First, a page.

Bipolar disorder

5 Misconceptions about bipolar disorder

1 – Myth: Bipolar disorder is just mood swings that everybody has.

Fact: The highs and lows of bipolar disorder are much more drastic than a typical mood swing for someone without it. When I experience lows (depression), they are deep energy-zapping lows. It feels like an effort to even do basic things, like making a sandwich, brushing my hair, or taking a shower. When I experience the lows, I don’t take care of myself at all and will eat the most accessible thing available and binge-watch series on Netflix. If anyone displays any attention towards me in these times, I instantly cry for a long time (hours). I have had days that I cry every couple of minutes the whole day.

In contrast, when I experience the highs (mania), I feel like I can conquer the world. I want to take the town by storm and go on a shopping spree. I feel as though I can do everything I ever wanted to and more. I shoot for the stars and sometimes get very little sleep (as in 4 hours) without getting tired. I can work without stopping. I get my best ideas when I am on a high.

2 – Myth: Bipolar disorder can be cured by exercise and diet.

Fact: While regular exercise and a healthy diet do go a long way in terms of self-care, bipolar disorder cannot be cured. It is a lifelong illness, and I need to take the medication to help stabilize the chemical imbalance in my brain for the rest of my life.

3 – Myth: A person with mania is fun to be around and is very productive.

Fact: I must say in my experience, yes, I am much more productive when I am manic, but this does not last forever. The highs of mania take a toll on my body because I do not sleep and I get flights of ideas, and my brain never shuts down (as in it never stops giving me ideas and random thoughts – so much so that I cannot sleep without taking medication). Mania is also very destructive. Before I got diagnosed and adequately treated, I went on extreme shopping sprees with my credit cards. Taking them to the max every month and opening accounts at all my favourite stores and maxing out the limit, leaving me with crippling debt. When I am manic, I am also very irritable and snap at those closest to me – mania is very damaging to personal relationships. Ultimately my mania got so out of control I started losing my grip on reality, and psychosis occurred once (for others with bipolar disorder this can happen more – I was lucky that I only experienced psychosis for a couple of days).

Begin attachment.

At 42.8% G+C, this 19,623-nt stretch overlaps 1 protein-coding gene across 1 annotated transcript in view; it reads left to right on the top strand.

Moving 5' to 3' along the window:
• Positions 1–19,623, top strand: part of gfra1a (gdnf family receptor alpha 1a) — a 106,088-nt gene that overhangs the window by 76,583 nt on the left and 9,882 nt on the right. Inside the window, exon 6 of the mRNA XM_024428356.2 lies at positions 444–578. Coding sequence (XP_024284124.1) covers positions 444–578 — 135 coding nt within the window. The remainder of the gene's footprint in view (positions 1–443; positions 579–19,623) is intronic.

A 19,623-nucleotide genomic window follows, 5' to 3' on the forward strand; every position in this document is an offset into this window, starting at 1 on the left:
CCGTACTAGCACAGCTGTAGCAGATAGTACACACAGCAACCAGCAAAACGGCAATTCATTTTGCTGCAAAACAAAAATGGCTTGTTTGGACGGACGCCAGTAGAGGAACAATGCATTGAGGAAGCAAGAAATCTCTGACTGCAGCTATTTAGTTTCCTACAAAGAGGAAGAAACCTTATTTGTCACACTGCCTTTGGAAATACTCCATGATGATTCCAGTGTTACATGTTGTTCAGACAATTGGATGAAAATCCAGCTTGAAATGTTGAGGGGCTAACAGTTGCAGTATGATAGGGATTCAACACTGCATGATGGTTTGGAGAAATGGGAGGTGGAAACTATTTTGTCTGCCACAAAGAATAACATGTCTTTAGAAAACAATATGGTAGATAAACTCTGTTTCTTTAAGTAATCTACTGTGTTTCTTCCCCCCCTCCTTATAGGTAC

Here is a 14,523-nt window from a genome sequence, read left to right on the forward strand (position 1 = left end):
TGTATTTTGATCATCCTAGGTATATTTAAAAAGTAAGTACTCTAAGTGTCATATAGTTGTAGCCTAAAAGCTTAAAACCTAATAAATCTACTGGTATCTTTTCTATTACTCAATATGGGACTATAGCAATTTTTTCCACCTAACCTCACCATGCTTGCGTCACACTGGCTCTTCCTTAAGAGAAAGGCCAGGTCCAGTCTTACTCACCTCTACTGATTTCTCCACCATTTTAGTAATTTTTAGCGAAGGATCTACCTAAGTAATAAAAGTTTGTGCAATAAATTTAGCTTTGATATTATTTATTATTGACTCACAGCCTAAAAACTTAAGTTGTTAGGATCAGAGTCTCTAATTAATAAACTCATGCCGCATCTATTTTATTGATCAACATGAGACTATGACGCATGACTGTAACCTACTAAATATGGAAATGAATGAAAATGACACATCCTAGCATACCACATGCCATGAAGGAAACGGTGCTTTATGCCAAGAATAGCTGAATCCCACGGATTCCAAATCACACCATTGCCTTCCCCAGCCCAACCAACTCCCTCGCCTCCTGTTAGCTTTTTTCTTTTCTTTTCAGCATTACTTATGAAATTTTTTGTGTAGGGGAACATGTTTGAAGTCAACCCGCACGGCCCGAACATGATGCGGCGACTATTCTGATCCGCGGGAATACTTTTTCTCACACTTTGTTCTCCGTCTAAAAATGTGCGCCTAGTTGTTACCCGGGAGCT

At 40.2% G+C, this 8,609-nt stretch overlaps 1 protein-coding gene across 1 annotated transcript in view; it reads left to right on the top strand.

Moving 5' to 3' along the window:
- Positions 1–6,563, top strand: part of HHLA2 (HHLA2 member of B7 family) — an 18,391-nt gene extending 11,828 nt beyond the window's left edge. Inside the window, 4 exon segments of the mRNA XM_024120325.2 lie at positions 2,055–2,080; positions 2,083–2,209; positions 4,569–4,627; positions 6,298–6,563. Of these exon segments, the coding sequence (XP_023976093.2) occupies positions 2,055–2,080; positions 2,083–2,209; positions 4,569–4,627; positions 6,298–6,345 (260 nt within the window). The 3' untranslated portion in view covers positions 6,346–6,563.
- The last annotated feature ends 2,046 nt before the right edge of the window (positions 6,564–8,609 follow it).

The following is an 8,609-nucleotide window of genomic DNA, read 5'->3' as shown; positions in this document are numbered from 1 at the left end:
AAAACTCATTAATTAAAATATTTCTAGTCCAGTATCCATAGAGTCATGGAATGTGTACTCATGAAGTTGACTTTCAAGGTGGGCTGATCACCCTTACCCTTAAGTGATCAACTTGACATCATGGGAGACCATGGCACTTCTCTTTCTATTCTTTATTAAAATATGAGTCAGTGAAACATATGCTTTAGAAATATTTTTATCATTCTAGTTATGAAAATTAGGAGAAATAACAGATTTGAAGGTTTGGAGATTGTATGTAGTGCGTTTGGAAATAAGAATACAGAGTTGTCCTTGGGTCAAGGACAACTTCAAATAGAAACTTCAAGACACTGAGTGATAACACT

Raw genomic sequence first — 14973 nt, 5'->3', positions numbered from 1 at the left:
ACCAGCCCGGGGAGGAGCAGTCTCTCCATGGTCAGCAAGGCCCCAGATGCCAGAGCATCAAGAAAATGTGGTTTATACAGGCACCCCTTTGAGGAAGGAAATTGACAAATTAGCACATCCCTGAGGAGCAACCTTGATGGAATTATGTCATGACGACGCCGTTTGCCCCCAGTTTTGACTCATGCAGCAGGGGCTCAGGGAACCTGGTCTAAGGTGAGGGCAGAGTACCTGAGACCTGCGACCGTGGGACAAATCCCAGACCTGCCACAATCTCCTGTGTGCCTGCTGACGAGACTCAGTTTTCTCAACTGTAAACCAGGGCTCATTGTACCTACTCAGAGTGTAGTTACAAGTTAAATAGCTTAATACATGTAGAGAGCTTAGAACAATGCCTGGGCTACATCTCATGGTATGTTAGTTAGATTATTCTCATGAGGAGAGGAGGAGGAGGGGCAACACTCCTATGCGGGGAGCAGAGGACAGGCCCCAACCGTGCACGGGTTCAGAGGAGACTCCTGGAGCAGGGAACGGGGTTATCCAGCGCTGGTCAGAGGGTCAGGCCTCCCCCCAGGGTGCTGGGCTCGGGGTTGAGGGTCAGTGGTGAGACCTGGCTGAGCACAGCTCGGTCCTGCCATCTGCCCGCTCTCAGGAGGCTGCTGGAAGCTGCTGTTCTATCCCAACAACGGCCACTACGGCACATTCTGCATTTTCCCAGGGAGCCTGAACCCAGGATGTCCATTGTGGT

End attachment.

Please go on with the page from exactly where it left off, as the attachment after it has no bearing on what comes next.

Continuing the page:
4 – Myth: People with bipolar disorder are always either manic or depressed.

Fact: There are long periods that I experience very balanced moods and can function as a productive member of society. This stable mood is called euthymia. There are also times that I get mixed episodes where I experience both mania and depression at the same time. In those times I feel like that Katy Perry song: You’re hot, and you’re cold, yes then you’re no, in and out, up and down…. very frustrating and confusing. Not fun at all.

5 – Myth: Bipolar disorder is challenging to treat.

Fact: In this day and age, it is not difficult to treat bipolar disorder. There are excellent medications available, and regular psychotherapy or counselling coupled with regular exercise, healthy diet, and good sleep make it very manageable to live a relatively healthy life. The problem I have seen over the years is that a lot of people diagnosed with bipolar disorder refuse to take their medication, they don’t do self-care, and they put no effort into educating themselves about their illness. I think then it becomes severe and crippling, as they refuse getting treated.

If you find that the medication you are taking for treatment does not seem to be working, inform your psychiatrist immediately. There are a lot of types of medicines for treatment, what works for one person, does not necessarily work for another.

Where to get help:
If you suspect yourself or a loved one is suffering from bipolar disorder, I recommend making an appointment with a psychiatrist to get evaluated. I went to a psychologist who referred me to my current psychiatrist, where I was diagnosed and received treatment.

With the correct treatment, you can live a healthy life. You are not alone.

If you have  questions or comments or have heard any other myths about bipolar disorder, feel free to comment below.

Photo by Vincentiu Solomon on Unsplash

About Andri

My name is Andri and I am passionate about encouraging others and sharing information and coping strategies through my personal experiences of having Bipolar 1 Disorder. I have an Honours degree in Psychology and am currently busy with my Master's degree in Counselling and Psychotherapy.

2 comments on “5 Misconceptions about bipolar disorder

  1. Very informative writing!


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